In Memoriam established Tennyson’s growing reputation as a lyric poet. The volume’s short poems, in the distinctive abba stanza form, are arranged not by date of composition but by their place in the psychological pattern of grieving. The tone of the poems moves from frustration and anger at the indifference of Nature to man’s fate toward a celebration of human love. The publication of In Memoriam opened new opportunities in Tennyson’s personal life. The trial edition that he sent to Emily Selwood in 1849 helped to revive their broken engagement, and in 1850, after fourteen years’ delay, they were married. The success of In Memoriam also brought royal recognition; at the end of the year, Queen Victoria made Tennyson poet laureate. Shortly before his death, the monarch awarded him a barony.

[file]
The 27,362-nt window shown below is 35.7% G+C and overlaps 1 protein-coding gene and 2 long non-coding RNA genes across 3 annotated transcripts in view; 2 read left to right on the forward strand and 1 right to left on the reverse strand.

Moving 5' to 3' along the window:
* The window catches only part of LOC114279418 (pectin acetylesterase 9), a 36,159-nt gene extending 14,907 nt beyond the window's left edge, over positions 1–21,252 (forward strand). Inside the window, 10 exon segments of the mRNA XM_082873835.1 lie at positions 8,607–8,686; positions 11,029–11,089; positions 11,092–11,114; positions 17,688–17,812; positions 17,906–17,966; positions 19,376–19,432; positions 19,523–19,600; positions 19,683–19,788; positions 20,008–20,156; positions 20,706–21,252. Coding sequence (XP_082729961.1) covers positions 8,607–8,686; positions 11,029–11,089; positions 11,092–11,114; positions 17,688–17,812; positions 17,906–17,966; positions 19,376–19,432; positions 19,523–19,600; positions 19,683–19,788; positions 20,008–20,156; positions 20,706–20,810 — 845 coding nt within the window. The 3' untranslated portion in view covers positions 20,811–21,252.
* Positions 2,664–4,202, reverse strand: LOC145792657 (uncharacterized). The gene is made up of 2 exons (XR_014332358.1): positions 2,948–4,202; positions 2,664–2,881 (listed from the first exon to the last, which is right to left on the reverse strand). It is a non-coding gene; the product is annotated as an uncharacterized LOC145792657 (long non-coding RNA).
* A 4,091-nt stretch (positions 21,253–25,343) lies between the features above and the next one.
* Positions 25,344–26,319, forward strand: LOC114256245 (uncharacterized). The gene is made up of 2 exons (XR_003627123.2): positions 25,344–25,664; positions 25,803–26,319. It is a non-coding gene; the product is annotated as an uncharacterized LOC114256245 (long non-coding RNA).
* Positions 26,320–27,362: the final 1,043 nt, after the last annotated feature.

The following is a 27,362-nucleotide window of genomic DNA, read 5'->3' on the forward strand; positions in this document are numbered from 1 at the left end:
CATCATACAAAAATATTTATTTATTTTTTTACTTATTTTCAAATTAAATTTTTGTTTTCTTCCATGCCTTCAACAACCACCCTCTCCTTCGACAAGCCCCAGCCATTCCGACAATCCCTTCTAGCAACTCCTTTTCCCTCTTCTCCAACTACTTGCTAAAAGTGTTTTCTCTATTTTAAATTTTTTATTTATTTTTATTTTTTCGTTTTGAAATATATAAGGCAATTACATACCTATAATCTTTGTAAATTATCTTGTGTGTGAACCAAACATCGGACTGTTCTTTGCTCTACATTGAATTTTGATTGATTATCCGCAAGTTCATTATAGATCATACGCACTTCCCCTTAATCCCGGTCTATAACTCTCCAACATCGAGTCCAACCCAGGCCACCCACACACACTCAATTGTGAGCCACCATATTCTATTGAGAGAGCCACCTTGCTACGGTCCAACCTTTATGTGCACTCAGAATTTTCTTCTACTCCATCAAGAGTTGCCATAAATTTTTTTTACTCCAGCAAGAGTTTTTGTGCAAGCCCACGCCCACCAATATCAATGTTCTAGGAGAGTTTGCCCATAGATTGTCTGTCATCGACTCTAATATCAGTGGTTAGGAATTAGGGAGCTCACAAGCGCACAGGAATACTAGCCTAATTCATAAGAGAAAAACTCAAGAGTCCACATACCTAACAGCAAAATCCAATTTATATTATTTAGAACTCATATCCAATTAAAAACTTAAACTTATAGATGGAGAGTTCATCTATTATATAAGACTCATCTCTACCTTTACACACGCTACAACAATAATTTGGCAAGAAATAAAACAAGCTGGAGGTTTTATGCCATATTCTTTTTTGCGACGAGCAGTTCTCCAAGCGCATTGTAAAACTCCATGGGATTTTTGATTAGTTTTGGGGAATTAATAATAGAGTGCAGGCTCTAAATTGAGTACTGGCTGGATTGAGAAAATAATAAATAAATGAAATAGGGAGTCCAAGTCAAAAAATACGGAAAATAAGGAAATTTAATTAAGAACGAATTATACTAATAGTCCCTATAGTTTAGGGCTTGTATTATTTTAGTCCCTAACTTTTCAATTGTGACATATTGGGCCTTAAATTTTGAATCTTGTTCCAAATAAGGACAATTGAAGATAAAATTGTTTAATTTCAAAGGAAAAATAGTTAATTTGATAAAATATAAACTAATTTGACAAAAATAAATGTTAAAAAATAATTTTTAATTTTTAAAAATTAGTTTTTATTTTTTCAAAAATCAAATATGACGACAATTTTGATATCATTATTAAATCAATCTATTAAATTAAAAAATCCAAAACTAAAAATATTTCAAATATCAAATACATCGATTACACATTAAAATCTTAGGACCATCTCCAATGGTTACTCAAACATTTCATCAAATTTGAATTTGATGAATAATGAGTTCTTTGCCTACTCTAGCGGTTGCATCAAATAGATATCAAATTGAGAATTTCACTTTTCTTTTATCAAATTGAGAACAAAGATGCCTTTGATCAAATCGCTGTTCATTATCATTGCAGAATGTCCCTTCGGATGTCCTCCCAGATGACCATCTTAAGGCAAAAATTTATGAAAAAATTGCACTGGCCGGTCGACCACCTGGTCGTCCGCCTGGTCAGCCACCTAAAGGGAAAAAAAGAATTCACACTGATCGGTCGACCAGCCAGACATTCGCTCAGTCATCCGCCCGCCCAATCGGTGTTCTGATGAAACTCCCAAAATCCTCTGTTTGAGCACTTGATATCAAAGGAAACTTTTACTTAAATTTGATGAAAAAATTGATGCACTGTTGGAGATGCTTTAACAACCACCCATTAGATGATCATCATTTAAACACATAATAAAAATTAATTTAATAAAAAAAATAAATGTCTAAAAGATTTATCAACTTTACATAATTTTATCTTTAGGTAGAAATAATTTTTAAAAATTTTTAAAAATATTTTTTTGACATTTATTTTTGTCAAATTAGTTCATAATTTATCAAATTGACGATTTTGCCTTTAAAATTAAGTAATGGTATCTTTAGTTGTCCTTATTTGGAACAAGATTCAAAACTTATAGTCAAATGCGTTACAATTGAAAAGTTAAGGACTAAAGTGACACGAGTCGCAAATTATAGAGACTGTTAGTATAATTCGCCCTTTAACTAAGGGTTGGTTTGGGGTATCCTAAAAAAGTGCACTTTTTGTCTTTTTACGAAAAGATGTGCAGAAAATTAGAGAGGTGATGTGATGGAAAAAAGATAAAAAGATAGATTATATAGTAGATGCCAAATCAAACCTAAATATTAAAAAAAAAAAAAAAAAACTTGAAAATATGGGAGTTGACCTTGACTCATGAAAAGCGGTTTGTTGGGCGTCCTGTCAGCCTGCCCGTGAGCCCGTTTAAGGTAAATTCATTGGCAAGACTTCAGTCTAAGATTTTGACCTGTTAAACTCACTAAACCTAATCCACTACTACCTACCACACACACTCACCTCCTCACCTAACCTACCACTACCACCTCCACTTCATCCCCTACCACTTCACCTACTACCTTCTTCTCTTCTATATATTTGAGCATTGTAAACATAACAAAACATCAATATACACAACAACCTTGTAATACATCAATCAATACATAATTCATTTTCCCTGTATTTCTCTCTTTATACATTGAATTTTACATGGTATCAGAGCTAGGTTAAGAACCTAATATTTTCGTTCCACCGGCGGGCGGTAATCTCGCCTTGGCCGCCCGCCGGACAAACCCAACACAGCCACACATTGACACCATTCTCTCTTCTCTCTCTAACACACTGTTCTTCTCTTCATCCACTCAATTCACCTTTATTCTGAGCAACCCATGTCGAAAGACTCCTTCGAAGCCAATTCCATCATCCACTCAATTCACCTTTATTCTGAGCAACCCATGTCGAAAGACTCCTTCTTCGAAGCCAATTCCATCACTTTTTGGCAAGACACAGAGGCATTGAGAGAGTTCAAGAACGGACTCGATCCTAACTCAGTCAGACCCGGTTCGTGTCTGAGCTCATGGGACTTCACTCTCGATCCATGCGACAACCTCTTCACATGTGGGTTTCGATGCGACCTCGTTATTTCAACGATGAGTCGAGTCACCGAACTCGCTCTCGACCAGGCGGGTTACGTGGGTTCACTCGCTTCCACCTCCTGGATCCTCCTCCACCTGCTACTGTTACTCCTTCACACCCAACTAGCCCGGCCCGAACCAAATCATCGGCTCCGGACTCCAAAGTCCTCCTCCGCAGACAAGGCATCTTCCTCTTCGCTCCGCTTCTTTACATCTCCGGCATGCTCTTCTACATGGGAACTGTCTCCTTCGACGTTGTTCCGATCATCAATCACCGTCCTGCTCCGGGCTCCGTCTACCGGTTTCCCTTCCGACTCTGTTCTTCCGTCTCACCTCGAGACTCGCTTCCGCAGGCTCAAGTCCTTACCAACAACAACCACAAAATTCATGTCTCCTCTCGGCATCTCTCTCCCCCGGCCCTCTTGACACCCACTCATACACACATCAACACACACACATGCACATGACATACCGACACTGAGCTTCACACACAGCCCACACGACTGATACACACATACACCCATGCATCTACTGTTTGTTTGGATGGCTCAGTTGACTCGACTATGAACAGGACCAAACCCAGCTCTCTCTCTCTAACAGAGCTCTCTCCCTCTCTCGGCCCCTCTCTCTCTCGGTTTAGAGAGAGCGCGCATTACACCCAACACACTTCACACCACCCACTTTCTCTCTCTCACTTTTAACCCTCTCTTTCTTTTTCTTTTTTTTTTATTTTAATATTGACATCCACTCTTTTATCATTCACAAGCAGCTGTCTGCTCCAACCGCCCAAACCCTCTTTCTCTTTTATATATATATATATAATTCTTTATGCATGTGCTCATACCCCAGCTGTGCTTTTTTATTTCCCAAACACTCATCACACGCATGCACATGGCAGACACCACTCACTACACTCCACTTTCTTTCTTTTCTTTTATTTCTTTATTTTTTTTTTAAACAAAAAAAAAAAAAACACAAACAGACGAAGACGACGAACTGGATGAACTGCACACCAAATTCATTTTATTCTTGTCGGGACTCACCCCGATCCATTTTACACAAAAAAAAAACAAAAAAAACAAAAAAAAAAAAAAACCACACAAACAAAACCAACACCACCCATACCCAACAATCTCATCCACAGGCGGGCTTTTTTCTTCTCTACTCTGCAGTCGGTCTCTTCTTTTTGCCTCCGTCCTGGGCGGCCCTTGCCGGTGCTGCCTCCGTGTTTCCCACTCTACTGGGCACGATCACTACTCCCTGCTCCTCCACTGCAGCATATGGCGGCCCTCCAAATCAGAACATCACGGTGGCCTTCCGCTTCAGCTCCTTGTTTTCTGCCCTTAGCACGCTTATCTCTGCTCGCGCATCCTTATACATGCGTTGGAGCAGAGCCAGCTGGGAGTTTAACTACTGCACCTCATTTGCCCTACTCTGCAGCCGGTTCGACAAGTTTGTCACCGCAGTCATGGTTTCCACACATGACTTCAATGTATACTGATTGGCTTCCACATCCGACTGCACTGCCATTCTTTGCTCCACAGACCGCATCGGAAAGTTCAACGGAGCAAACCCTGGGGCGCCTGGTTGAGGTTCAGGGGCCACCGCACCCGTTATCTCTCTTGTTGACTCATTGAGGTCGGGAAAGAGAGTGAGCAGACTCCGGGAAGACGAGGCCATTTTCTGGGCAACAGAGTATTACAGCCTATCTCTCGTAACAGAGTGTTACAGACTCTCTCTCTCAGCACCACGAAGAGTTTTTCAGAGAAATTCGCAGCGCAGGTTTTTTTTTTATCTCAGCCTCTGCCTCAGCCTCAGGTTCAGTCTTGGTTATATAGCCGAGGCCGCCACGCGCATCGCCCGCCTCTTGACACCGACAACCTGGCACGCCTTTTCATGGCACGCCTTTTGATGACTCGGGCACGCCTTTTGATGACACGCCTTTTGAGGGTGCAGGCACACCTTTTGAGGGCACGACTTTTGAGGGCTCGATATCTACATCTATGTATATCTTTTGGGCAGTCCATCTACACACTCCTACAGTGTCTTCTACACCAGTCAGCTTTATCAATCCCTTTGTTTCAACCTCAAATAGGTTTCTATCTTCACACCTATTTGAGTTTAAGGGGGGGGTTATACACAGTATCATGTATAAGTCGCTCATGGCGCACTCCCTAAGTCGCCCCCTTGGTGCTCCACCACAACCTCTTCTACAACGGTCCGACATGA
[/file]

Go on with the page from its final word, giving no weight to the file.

After 1850, Tennyson published many short poems, which appeared first in literary magazines and later in collected volumes. He also wrote several unsuccessful plays. His major works in this period were two long poems, Maud and Other Poems (1855) and Idylls of the King (1859-1885). Tennyson’s first attempt at a narratively conceived poem since The Princess, Maud tells of a young man driven mad by thwarted love who kills his lover’s brother in a duel. His act of murder and Maud’s subsequent death plunge the hero into even greater despair until he redeems himself through self-sacrifice in a patriotic war. The story unfolds not in a conventional narrative but in a series of lyrics which express the hero’s subjective responses to external events. The innovative style perplexed the critics, whose reviews were generally hostile. Tennyson forever maintained that Maud was his favorite poem, despite its miserable reception, and he became notorious for reading it aloud to company at every opportunity.